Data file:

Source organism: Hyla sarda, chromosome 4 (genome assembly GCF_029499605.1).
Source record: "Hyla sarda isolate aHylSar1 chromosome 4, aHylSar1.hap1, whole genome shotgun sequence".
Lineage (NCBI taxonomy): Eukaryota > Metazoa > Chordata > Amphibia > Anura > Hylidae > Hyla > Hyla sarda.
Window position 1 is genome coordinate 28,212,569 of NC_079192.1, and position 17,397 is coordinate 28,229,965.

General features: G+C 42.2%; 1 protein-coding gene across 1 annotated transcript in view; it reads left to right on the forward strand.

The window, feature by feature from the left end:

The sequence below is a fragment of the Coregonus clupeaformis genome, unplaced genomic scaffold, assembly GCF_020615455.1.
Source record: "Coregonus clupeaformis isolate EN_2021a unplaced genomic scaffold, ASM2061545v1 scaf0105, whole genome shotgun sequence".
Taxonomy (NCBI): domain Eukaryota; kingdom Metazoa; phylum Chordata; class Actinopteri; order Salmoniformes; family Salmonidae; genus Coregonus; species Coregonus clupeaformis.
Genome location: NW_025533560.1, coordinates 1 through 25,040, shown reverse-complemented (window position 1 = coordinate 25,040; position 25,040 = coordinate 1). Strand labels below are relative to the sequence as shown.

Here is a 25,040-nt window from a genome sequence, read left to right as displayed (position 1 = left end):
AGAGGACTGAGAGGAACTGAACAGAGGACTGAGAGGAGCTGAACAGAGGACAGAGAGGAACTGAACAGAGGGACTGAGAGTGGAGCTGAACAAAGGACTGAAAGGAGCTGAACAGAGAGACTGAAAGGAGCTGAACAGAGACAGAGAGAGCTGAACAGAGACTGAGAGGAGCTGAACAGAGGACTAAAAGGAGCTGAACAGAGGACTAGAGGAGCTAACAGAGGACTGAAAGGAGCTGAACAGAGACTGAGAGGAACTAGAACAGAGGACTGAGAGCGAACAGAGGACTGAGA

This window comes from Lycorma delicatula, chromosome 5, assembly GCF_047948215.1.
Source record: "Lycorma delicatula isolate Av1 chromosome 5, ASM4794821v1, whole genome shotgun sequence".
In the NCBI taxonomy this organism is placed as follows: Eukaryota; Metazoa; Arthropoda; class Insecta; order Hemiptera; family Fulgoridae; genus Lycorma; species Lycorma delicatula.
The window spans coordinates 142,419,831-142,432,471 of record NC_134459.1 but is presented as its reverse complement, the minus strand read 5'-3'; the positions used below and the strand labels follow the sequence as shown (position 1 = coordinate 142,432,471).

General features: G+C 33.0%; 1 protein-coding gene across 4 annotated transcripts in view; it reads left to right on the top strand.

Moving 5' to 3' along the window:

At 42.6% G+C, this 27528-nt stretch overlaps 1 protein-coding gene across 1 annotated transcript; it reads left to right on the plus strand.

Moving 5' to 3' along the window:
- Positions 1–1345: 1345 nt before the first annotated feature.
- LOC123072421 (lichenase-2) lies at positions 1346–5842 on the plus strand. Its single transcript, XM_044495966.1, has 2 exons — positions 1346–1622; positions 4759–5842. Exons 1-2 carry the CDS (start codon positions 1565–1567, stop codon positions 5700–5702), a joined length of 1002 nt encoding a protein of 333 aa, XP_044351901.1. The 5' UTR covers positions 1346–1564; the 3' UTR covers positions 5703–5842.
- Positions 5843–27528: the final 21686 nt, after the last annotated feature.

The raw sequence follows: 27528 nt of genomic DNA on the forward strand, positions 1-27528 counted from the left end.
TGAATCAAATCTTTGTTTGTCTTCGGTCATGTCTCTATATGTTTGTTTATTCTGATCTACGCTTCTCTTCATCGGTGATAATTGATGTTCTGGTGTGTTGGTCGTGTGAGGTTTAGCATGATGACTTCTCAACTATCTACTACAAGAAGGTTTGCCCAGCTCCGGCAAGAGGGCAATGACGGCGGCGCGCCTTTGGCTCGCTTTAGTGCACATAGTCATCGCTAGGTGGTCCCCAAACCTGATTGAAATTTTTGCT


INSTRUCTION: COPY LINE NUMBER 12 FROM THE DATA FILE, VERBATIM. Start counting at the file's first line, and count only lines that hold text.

AGAGGACTGAGAGGAACTGAACAGAGGACTGAGAGGAGCTGAACAGAGGACAGAGAGGAACTGAACAGAGGGACTGAGAGTGGAGCTGAACAAAGGACTGAAAGGAGCTGAACAGAGAGACTGAAAGGAGCTGAACAGAGACAGAGAGAGCTGAACAGAGACTGAGAGGAGCTGAACAGAGGACTAAAAGGAGCTGAACAGAGGACTAGAGGAGCTAACAGAGGACTGAAAGGAGCTGAACAGAGACTGAGAGGAACTAGAACAGAGGACTGAGAGCGAACAGAGGACTGAGA